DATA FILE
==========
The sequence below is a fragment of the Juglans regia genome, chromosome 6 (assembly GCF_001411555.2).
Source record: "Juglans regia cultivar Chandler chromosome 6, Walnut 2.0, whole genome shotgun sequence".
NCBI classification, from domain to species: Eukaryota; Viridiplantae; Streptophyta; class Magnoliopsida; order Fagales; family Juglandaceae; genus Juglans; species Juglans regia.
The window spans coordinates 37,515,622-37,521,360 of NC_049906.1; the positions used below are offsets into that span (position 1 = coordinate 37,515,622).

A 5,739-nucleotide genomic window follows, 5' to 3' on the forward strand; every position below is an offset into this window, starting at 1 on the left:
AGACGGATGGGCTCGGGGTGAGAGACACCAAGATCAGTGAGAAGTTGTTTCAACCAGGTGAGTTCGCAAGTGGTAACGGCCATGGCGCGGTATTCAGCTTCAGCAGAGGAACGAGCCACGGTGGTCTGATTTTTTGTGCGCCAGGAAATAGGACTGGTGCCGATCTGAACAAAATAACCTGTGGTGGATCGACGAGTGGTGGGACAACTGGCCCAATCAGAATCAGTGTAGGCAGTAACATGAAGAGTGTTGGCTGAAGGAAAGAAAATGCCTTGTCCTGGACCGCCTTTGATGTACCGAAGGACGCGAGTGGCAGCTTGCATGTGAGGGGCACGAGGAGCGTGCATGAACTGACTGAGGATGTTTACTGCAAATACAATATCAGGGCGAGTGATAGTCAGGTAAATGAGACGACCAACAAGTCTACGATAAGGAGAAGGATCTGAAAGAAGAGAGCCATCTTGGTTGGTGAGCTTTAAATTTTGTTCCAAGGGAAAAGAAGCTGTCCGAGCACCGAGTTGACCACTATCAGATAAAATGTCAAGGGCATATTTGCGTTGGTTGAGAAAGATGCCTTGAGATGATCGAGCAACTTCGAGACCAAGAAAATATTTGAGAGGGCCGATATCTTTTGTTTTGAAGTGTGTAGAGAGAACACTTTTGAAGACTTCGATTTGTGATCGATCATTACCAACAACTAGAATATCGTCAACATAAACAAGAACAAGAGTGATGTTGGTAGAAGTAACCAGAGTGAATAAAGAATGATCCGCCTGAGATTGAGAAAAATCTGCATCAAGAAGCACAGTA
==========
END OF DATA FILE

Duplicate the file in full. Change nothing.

The sequence below is a fragment of the Juglans regia genome, chromosome 6 (assembly GCF_001411555.2).
Source record: "Juglans regia cultivar Chandler chromosome 6, Walnut 2.0, whole genome shotgun sequence".
NCBI classification, from domain to species: Eukaryota; Viridiplantae; Streptophyta; class Magnoliopsida; order Fagales; family Juglandaceae; genus Juglans; species Juglans regia.
The window spans coordinates 37,515,622-37,521,360 of NC_049906.1; the positions used below are offsets into that span (position 1 = coordinate 37,515,622).

A 5,739-nucleotide genomic window follows, 5' to 3' on the forward strand; every position below is an offset into this window, starting at 1 on the left:
AGACGGATGGGCTCGGGGTGAGAGACACCAAGATCAGTGAGAAGTTGTTTCAACCAGGTGAGTTCGCAAGTGGTAACGGCCATGGCGCGGTATTCAGCTTCAGCAGAGGAACGAGCCACGGTGGTCTGATTTTTTGTGCGCCAGGAAATAGGACTGGTGCCGATCTGAACAAAATAACCTGTGGTGGATCGACGAGTGGTGGGACAACTGGCCCAATCAGAATCAGTGTAGGCAGTAACATGAAGAGTGTTGGCTGAAGGAAAGAAAATGCCTTGTCCTGGACCGCCTTTGATGTACCGAAGGACGCGAGTGGCAGCTTGCATGTGAGGGGCACGAGGAGCGTGCATGAACTGACTGAGGATGTTTACTGCAAATACAATATCAGGGCGAGTGATAGTCAGGTAAATGAGACGACCAACAAGTCTACGATAAGGAGAAGGATCTGAAAGAAGAGAGCCATCTTGGTTGGTGAGCTTTAAATTTTGTTCCAAGGGAAAAGAAGCTGTCCGAGCACCGAGTTGACCACTATCAGATAAAATGTCAAGGGCATATTTGCGTTGGTTGAGAAAGATGCCTTGAGATGATCGAGCAACTTCGAGACCAAGAAAATATTTGAGAGGGCCGATATCTTTTGTTTTGAAGTGTGTAGAGAGAACACTTTTGAAGACTTCGATTTGTGATCGATCATTACCAACAACTAGAATATCGTCAACATAAACAAGAACAAGAGTGATGTTGGTAGAAGTAACCAGAGTGAATAAAGAATGATCCGCCTGAGATTGAGAAAAATCTGCATCAAGAAGCACAGTA